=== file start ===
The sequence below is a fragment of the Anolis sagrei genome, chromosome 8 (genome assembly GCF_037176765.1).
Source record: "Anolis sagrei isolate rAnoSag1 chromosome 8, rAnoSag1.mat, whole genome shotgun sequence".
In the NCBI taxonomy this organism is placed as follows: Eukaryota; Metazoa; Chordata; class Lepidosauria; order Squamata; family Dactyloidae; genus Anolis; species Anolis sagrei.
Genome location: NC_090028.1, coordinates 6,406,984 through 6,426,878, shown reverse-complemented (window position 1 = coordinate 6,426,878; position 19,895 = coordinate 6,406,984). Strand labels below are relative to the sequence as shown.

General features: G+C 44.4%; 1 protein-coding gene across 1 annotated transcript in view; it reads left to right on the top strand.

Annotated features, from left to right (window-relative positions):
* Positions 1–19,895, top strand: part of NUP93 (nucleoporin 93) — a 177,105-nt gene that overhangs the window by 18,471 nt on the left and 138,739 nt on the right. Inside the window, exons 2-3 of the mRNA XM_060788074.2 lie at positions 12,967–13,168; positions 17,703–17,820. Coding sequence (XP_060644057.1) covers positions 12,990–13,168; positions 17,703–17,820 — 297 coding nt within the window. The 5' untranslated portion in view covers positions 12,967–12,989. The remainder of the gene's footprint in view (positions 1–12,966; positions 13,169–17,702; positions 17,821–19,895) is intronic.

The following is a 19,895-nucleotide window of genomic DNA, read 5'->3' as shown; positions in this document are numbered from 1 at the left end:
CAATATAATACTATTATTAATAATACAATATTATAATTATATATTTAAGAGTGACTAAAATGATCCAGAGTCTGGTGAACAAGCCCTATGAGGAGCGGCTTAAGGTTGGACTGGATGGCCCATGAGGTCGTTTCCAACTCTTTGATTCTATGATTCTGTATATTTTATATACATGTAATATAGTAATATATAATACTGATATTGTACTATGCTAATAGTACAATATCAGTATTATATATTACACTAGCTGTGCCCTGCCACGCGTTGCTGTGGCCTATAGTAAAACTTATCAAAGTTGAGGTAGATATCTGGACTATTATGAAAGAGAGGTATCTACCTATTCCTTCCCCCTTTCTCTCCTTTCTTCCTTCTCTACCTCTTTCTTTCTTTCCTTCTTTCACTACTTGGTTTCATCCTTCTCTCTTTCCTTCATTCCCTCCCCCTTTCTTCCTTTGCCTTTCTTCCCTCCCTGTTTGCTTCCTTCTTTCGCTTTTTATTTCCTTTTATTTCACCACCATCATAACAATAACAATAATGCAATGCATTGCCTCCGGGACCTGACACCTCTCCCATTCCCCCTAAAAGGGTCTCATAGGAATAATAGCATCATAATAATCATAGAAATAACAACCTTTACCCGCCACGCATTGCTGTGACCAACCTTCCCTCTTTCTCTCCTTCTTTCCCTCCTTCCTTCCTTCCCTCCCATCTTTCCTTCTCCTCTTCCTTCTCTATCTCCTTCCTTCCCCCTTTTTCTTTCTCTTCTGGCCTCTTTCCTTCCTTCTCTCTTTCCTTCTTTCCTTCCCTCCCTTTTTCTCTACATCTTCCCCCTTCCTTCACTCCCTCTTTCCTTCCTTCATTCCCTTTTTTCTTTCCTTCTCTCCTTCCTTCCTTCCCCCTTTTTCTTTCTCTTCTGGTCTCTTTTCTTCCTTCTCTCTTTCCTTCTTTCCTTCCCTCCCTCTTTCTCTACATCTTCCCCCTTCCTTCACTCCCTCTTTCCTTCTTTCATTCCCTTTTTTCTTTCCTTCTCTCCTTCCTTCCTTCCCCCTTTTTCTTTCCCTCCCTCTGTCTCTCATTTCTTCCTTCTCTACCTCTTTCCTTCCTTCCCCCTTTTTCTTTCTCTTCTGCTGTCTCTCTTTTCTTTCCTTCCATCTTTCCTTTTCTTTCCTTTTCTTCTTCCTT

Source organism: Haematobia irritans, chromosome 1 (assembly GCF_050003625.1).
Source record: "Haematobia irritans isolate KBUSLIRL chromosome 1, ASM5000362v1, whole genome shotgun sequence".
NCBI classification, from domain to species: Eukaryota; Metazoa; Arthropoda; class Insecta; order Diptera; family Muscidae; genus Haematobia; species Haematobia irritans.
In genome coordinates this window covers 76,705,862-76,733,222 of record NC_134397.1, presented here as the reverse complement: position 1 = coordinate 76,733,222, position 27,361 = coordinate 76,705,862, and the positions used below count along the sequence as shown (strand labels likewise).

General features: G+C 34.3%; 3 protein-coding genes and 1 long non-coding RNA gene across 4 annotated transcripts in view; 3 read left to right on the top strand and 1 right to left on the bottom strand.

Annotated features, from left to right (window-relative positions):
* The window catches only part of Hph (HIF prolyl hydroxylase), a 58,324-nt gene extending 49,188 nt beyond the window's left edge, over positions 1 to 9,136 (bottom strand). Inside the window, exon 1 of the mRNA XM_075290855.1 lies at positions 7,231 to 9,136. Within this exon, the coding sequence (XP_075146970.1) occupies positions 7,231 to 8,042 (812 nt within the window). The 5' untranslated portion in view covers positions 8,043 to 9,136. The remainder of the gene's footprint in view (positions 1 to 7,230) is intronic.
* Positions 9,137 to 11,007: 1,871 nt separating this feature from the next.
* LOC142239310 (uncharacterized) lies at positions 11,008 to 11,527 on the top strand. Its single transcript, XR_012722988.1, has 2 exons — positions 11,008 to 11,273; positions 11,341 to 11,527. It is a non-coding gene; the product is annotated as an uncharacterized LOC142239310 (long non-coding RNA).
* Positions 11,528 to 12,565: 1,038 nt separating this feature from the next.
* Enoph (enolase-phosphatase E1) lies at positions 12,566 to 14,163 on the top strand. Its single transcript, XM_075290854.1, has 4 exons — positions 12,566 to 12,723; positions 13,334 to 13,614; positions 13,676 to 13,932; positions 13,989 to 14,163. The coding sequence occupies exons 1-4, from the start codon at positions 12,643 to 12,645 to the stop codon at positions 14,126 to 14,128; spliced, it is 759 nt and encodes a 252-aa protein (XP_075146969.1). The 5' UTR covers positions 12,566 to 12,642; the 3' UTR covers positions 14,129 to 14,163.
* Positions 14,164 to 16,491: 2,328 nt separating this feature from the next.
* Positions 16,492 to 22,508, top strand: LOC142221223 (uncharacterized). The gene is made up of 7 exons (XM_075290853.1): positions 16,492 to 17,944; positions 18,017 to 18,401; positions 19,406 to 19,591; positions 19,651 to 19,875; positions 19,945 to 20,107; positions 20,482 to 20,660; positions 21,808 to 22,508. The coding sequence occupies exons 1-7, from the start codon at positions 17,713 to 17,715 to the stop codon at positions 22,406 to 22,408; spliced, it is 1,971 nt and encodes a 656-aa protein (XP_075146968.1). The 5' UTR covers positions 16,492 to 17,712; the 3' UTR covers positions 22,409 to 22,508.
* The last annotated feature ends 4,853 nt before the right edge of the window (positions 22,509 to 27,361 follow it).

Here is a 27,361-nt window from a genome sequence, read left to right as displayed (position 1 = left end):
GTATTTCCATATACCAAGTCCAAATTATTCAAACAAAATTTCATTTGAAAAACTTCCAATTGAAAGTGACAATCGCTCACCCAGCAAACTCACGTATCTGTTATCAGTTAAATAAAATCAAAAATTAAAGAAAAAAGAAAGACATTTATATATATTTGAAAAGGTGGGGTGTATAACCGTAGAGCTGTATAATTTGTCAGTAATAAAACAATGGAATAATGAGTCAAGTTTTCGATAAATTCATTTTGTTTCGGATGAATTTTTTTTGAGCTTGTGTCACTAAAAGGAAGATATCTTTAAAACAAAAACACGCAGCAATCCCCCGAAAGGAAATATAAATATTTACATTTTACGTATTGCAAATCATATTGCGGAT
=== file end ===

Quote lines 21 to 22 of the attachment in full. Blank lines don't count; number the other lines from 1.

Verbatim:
* Positions 14,164 to 16,491: 2,328 nt separating this feature from the next.
* Positions 16,492 to 22,508, top strand: LOC142221223 (uncharacterized). The gene is made up of 7 exons (XM_075290853.1): positions 16,492 to 17,944; positions 18,017 to 18,401; positions 19,406 to 19,591; positions 19,651 to 19,875; positions 19,945 to 20,107; positions 20,482 to 20,660; positions 21,808 to 22,508. The coding sequence occupies exons 1-7, from the start codon at positions 17,713 to 17,715 to the stop codon at positions 22,406 to 22,408; spliced, it is 1,971 nt and encodes a 656-aa protein (XP_075146968.1). The 5' UTR covers positions 16,492 to 17,712; the 3' UTR covers positions 22,409 to 22,508.